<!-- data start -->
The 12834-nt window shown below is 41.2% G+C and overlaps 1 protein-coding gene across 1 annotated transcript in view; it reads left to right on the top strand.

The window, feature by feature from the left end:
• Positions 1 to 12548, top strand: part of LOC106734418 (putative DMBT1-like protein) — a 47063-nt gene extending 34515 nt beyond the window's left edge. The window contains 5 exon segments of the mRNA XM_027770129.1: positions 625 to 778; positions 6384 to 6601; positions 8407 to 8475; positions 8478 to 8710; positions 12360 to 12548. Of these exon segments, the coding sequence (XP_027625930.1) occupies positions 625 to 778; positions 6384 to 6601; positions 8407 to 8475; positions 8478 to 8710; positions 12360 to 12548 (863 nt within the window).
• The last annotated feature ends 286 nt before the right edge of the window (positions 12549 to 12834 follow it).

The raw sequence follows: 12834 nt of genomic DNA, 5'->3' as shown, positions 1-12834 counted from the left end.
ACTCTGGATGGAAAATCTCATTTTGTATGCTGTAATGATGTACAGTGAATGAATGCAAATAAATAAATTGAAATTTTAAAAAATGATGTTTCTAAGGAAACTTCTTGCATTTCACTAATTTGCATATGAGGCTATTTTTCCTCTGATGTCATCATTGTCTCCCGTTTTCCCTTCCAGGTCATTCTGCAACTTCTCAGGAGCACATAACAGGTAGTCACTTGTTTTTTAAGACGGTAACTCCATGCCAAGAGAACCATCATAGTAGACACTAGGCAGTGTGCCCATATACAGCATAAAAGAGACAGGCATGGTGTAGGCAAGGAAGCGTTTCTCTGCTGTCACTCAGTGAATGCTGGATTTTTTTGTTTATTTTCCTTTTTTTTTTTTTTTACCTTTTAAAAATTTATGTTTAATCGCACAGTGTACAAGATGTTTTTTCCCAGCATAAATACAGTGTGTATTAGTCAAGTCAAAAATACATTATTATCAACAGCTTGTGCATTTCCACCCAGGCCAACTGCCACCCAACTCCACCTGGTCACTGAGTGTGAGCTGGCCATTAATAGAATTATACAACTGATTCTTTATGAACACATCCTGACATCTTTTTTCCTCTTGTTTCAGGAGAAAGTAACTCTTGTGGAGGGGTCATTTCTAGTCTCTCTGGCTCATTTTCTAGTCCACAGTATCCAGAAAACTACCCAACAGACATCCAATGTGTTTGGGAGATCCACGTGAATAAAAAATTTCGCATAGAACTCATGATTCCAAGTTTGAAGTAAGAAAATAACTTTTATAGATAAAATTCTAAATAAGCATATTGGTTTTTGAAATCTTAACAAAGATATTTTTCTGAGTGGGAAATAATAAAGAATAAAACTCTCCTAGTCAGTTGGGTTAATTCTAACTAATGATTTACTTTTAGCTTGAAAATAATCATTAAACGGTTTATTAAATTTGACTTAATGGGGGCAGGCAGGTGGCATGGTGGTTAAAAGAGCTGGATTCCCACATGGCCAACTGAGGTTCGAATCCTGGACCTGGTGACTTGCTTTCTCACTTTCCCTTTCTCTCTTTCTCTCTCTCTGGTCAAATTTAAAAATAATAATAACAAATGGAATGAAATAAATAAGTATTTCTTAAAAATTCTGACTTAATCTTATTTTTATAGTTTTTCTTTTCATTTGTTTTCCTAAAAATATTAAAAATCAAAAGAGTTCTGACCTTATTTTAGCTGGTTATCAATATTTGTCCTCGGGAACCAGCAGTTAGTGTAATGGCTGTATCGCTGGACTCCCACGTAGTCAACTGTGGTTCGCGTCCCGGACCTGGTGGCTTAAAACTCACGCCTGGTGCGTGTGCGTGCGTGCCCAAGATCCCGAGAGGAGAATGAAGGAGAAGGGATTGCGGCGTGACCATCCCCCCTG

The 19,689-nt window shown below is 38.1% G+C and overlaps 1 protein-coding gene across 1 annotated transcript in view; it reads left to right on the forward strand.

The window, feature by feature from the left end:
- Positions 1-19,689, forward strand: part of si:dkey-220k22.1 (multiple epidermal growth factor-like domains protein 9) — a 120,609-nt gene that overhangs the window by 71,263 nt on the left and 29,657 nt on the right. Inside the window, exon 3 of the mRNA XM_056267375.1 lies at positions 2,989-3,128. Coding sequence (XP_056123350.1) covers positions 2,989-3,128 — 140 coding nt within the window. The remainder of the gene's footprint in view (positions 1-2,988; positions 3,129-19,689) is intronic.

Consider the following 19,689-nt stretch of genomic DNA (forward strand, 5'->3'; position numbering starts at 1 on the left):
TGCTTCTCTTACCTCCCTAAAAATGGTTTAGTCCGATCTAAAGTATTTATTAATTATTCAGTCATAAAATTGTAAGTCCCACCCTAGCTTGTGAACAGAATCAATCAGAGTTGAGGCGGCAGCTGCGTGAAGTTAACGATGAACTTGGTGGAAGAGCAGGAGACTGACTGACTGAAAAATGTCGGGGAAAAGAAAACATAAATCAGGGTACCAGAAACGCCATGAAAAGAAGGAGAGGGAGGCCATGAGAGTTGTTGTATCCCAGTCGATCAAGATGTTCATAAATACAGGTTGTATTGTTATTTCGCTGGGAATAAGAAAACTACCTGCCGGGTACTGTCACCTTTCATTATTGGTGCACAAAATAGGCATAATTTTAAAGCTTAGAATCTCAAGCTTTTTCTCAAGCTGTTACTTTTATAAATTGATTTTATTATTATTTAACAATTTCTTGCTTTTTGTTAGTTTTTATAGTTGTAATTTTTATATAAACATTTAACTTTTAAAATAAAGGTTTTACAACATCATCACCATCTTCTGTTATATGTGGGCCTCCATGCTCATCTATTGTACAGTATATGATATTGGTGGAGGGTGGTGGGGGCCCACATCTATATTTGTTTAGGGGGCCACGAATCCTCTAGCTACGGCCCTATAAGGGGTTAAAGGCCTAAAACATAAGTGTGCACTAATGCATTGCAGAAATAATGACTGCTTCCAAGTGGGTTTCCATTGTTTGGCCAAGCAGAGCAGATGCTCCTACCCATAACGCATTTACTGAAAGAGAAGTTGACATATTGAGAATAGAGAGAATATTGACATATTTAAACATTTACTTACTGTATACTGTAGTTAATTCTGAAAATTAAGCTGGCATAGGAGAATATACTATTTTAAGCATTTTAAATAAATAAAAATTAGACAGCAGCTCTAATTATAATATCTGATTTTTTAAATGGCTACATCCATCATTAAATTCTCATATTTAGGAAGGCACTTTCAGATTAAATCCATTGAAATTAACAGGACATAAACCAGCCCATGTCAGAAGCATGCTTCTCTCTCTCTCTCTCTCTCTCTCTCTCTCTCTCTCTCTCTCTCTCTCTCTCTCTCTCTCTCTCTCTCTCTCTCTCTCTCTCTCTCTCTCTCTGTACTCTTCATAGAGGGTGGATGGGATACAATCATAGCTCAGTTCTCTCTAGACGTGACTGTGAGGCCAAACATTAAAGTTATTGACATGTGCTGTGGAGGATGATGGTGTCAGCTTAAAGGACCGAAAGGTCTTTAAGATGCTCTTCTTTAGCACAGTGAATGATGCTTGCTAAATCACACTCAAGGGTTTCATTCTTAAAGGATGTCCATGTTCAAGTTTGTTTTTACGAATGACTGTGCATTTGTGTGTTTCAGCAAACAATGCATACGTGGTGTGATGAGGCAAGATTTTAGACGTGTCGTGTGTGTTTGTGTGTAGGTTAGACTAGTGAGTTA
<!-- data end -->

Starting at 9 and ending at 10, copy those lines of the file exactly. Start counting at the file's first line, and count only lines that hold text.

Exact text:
- Positions 1-19,689, forward strand: part of si:dkey-220k22.1 (multiple epidermal growth factor-like domains protein 9) — a 120,609-nt gene that overhangs the window by 71,263 nt on the left and 29,657 nt on the right. Inside the window, exon 3 of the mRNA XM_056267375.1 lies at positions 2,989-3,128. Coding sequence (XP_056123350.1) covers positions 2,989-3,128 — 140 coding nt within the window. The remainder of the gene's footprint in view (positions 1-2,988; positions 3,129-19,689) is intronic.

Consider the following 19,689-nt stretch of genomic DNA (forward strand, 5'->3'; position numbering starts at 1 on the left):